Early days

George Dixon was born in Gomersal, Yorkshire, on 21 July 1820, the son of Abraham and Laetitia [née Taylor]. The Taylor family lived at the Red House in Gomersal, and George’s cousin Mary Taylor was a close friend of Charlotte Brontë.

Red House Museum, Gomersal

The family home of George Dixon’s mother, Laetitia

 

 

 

Charlotte visited frequently and today the house is preserved as a museum, having featured in the novel Shirley under the name of Briarmains. More can be learned by referring to the Red House Museum’s website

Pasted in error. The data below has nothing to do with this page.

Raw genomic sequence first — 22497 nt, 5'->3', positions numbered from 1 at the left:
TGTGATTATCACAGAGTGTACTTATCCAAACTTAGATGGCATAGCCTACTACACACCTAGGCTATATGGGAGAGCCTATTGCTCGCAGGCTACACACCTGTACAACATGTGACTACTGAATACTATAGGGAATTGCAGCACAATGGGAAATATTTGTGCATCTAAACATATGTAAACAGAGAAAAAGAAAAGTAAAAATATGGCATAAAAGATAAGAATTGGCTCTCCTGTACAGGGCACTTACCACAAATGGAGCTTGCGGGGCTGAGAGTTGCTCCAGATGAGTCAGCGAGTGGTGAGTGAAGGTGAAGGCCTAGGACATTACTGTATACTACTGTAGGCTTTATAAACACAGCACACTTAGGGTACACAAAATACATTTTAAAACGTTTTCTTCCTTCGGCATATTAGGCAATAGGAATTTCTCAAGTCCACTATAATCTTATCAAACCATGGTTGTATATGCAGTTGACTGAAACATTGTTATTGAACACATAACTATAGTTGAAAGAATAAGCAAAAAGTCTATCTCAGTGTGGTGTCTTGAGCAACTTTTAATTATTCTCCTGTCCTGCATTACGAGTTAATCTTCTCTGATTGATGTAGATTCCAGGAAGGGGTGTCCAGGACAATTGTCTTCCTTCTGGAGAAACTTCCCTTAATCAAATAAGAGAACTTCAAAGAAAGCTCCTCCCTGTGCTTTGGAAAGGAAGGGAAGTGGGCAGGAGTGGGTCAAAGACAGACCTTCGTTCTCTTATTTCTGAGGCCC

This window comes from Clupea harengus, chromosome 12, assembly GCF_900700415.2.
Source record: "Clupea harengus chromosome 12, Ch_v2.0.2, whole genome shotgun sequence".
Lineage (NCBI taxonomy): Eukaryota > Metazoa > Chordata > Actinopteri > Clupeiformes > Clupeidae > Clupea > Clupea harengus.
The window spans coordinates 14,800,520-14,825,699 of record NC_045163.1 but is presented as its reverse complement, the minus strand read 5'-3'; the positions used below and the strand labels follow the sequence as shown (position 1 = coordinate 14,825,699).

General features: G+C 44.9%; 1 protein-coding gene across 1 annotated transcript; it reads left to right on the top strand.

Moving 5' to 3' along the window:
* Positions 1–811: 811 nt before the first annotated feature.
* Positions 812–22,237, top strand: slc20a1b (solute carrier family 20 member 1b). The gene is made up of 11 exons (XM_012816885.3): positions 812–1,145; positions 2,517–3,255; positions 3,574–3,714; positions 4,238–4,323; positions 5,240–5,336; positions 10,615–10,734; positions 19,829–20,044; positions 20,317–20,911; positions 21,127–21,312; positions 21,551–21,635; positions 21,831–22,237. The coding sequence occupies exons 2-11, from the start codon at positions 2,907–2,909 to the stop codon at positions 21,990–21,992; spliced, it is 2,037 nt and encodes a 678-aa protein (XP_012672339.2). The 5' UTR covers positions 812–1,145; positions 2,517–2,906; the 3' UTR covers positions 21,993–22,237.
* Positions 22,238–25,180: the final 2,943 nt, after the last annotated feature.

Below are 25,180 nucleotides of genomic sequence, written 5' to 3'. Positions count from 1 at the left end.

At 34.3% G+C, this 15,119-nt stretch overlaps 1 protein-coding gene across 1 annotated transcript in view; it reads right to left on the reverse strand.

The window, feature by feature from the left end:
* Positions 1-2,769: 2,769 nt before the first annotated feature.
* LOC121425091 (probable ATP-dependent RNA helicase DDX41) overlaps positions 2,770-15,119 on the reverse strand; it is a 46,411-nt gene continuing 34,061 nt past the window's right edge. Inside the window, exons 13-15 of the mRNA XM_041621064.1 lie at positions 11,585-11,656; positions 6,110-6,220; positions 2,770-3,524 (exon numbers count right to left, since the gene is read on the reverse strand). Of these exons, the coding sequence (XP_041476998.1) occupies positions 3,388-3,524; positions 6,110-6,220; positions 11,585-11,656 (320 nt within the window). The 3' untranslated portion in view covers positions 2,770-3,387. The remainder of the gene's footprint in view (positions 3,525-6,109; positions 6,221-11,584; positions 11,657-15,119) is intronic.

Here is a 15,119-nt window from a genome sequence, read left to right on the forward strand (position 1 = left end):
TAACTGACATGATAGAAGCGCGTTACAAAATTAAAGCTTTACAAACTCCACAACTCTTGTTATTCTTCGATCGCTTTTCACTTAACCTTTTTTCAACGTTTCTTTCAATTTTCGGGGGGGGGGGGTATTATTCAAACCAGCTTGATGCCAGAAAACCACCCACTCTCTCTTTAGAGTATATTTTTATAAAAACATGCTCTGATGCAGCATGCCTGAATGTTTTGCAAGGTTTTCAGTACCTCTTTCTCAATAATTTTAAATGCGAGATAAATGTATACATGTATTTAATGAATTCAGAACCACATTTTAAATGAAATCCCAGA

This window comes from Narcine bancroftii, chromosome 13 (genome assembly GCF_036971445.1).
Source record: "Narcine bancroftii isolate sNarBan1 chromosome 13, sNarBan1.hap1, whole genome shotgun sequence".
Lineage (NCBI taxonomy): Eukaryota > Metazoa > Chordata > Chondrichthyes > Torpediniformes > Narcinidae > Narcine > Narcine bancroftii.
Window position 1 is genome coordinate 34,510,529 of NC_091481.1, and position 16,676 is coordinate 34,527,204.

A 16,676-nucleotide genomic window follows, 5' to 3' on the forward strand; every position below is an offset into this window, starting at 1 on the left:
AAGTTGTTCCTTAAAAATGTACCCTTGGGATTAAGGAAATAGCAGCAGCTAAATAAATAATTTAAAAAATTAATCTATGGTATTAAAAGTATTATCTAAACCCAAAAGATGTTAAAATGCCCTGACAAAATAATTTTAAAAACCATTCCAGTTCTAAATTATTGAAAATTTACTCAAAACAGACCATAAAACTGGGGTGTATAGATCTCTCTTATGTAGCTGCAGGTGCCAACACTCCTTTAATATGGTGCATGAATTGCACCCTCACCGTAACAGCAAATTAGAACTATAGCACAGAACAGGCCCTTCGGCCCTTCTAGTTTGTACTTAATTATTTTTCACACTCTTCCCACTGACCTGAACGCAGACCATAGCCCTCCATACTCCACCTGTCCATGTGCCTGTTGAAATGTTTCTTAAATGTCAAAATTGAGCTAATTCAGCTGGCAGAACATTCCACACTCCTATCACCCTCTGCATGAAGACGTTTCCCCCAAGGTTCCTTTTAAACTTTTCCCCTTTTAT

http://www.kirklees.gov.uk/leisure/museumsGalleries/redHouse/redHouseBronte.aspx

George Dixon was educated at Leeds Grammar School in the 1830s. This school had been the subject of protracted litigation at the turn of the Nineteenth Century. Eventually, in 1805, Lord Eldon (the Lord Chancellor) decreed that, following a dispute between the Headmaster and the governors, the school could teach subjects other than the classical languages and divinity. What bearing might this spirit of reform have had on George Dixon as a boy? Years later he was to become one of the leading educational reformers of his day.

For an overview of the history of Leeds Grammar School, see http://www.gsal.org.uk/about/history/

 

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